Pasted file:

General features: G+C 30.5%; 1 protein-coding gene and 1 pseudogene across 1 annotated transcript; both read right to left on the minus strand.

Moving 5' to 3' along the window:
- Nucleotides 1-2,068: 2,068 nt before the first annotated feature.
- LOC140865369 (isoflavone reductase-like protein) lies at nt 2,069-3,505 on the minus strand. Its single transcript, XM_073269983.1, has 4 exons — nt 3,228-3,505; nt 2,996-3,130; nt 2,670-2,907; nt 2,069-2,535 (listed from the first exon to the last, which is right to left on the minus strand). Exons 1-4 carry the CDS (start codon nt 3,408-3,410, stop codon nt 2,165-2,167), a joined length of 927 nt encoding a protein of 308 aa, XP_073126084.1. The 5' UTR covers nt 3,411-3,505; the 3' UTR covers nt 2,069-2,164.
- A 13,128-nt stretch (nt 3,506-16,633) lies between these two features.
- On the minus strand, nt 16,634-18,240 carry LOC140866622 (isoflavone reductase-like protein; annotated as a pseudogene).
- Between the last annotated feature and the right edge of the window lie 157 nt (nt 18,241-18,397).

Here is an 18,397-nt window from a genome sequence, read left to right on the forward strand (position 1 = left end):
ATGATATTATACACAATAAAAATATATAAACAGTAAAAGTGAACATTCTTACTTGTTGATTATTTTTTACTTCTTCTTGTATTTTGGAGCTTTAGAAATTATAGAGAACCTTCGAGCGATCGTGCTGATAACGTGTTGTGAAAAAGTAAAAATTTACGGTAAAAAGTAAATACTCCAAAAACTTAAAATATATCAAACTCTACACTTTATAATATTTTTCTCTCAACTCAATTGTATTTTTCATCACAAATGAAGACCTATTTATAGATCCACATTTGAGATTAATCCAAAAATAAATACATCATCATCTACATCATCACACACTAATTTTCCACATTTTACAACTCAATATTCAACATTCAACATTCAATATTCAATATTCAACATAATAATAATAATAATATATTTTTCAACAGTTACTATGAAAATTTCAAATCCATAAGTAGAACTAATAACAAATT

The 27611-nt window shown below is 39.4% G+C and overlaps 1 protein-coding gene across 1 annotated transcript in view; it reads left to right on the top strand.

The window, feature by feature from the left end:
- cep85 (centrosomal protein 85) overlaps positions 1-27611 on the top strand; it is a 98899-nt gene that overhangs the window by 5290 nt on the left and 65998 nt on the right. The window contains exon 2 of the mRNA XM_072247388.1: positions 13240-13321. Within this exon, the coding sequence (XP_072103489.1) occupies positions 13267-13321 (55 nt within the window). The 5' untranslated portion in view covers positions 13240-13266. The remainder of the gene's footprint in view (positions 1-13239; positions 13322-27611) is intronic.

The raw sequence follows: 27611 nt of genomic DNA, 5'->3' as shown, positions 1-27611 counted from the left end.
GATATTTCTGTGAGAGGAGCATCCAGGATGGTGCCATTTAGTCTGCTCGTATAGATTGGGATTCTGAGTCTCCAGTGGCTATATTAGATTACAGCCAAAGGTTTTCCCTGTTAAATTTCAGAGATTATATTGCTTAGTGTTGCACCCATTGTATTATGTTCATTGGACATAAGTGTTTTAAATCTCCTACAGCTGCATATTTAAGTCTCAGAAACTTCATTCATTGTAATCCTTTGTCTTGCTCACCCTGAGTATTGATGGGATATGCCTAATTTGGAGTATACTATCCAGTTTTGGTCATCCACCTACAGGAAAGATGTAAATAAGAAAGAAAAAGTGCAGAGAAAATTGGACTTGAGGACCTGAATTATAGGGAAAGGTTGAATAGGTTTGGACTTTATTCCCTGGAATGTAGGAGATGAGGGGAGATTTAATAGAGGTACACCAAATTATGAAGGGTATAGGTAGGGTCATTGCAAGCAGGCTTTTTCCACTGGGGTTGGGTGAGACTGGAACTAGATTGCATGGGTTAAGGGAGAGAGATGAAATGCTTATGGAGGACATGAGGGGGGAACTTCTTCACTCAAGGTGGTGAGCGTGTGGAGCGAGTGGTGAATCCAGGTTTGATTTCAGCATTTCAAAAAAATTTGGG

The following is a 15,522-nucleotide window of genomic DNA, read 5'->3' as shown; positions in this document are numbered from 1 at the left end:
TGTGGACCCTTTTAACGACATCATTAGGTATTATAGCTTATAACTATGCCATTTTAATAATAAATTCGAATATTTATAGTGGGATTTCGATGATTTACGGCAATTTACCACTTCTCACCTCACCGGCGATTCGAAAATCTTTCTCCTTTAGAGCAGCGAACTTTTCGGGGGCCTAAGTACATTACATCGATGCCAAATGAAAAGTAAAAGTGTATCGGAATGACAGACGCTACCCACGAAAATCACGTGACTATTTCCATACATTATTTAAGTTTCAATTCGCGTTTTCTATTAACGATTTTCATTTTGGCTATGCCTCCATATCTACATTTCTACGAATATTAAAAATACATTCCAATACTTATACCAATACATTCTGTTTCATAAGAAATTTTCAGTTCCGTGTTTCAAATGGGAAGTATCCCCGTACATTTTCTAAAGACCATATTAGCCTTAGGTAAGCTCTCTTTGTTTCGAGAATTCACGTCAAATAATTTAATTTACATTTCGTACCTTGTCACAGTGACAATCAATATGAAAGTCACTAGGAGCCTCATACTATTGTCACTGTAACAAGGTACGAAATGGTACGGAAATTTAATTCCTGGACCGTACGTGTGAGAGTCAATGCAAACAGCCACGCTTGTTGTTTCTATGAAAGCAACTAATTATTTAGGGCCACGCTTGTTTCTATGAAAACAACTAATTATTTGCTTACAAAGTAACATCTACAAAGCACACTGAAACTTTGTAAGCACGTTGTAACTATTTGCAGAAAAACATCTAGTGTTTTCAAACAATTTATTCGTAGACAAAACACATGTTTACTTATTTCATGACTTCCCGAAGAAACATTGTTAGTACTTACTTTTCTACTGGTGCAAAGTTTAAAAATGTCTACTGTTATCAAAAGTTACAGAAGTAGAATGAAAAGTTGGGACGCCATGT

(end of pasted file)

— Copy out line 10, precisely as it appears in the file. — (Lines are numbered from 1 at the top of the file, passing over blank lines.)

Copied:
The 27611-nt window shown below is 39.4% G+C and overlaps 1 protein-coding gene across 1 annotated transcript in view; it reads left to right on the top strand.